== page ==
Timing is important as WVH is facing serious, immediate challenges, and if the election does not proceed, it may irreparably harm the corporation and its shareholders.

  • WVH has substantial debt, is operating at a deficit, and must take action to address its operational shortfalls and capital needs. One such action is the consideration of the contract of sale for a $64 million asset known as the “garage.” The purchase and sale contract for the garage expressly provides a time frame to call a shareholder vote to approve the transaction. This vote was scheduled for July but was postponed due to the pending threats of litigation, in particular, by one of the members of the board.
  • WVH has retained a housing consultant to explore redevelopment options for the community, primarily to address its financial and physical conditions. Currently, all efforts are on hold due to the current dispute. Again, this can lead to irreparable harm as WVH must address its capital and financial needs.
  • Finally, WVH is also in the process of refinancing its underlying first mortgage, which is more than $60 million. Because the board is currently inoperative, WVH is unable to proceed with this transaction (which is well underway), cannot lock in an interest rate, and in a precarious environment for interest rates, may be irreparably harmed by the inability to consummate this necessary transaction to take advantage of the historically low interest rates.”

On November 29, 2021, the case was decided. The court ordered and adjudged that Michael W. Stout, Robin Andrade, Katy Bordonaro, and Philipp Englin were duly elected as directors of the co-op at the June 30, 2021, meeting, and that respondents (WVH Housing Corp.) are enjoined and prohibited from acting on behalf of the co-op without Stout, Andrade, Bordonaro, and Englin seated on the board as directors.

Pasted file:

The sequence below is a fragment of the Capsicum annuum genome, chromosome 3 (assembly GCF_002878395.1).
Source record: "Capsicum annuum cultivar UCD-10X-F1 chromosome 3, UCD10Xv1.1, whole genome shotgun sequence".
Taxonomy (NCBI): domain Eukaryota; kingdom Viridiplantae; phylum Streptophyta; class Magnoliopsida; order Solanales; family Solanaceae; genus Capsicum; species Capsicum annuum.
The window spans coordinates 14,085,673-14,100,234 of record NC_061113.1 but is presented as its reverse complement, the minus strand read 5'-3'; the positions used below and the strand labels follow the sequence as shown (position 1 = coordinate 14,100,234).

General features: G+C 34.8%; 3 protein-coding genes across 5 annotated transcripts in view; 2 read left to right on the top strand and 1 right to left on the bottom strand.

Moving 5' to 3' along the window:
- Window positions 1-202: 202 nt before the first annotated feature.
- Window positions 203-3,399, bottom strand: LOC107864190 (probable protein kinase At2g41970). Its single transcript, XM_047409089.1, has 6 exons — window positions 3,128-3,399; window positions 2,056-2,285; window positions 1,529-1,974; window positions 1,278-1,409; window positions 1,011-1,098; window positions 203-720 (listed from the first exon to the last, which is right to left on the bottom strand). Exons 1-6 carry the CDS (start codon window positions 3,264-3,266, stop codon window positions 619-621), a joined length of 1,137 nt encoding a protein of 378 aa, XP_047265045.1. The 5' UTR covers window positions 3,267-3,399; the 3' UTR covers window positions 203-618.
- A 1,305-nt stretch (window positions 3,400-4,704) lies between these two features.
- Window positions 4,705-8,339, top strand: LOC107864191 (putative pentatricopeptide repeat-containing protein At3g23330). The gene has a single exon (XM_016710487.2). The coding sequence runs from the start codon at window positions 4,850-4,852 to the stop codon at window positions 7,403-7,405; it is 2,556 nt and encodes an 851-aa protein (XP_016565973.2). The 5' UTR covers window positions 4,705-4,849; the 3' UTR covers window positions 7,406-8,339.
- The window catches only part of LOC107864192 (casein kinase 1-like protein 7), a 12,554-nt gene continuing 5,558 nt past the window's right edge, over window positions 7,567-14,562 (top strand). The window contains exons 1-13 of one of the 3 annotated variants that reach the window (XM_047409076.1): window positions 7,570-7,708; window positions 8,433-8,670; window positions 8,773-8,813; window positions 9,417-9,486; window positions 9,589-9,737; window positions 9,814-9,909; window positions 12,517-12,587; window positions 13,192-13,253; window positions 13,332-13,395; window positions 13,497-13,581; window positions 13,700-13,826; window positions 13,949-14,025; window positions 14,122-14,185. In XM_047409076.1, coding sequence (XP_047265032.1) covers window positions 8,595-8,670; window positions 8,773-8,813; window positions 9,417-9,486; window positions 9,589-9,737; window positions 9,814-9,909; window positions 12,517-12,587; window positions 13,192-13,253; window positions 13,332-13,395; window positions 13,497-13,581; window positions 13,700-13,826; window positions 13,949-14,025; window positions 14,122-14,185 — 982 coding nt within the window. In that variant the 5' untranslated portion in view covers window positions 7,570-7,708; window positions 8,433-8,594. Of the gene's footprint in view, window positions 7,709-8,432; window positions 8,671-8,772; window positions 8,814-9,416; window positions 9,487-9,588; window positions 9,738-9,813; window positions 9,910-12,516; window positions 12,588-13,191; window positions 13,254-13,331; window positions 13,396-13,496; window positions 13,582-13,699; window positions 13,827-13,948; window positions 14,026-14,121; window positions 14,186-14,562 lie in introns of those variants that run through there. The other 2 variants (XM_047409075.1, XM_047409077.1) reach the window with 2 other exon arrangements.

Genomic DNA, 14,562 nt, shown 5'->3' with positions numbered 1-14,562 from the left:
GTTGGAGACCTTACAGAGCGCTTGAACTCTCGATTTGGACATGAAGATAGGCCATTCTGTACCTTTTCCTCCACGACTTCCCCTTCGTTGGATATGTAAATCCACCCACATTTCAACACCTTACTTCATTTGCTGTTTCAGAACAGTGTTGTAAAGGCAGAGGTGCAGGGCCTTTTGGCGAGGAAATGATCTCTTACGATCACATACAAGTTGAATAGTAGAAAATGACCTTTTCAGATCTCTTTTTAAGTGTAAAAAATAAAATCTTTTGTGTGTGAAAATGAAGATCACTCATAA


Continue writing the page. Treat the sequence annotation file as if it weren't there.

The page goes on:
Many aspects of the current WVH circumstances are reflected in the larger community: disappearing federal funding for affordable housing programs, the change from a rough-and-tumble maritime industrial area to a highly improved expensive and desirable residential neighborhood, and rising and unevenly meted real estate taxes.

With this case decided, the board and co-op members will need to decide on the important issues noted above.

Brian J. Pape is a LEED-AP “green” architect consulting in private practice, serves on the Manhattan District 2 Community Board Landmarks Committee and Quality of Life Committee, is co-chair of the American Institute of Architects NY Design for Aging Committee, and is a member of AIANY Historic Buildings Committee. He is also a journalist who specializes in architecture subjects.

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1 thought on “West Village Housing Settles Election Lawsuit

    • Author gravatar

      The article Brian Pape wrote on West Village Houses is riddled with inaccuracies. As a plaintive in this case I would like to set the record straight and you then learn how deep certain members of the WVH, BOD, inclusive of our current President Julia Rosner have gone in the above WVH elections to steal the election, spend coops monies doing so and refrained by allowing shareholders a voice to what has happened over the years.

      Respectfully submitted

      Joe Menzie
      Resident of WVH since 1976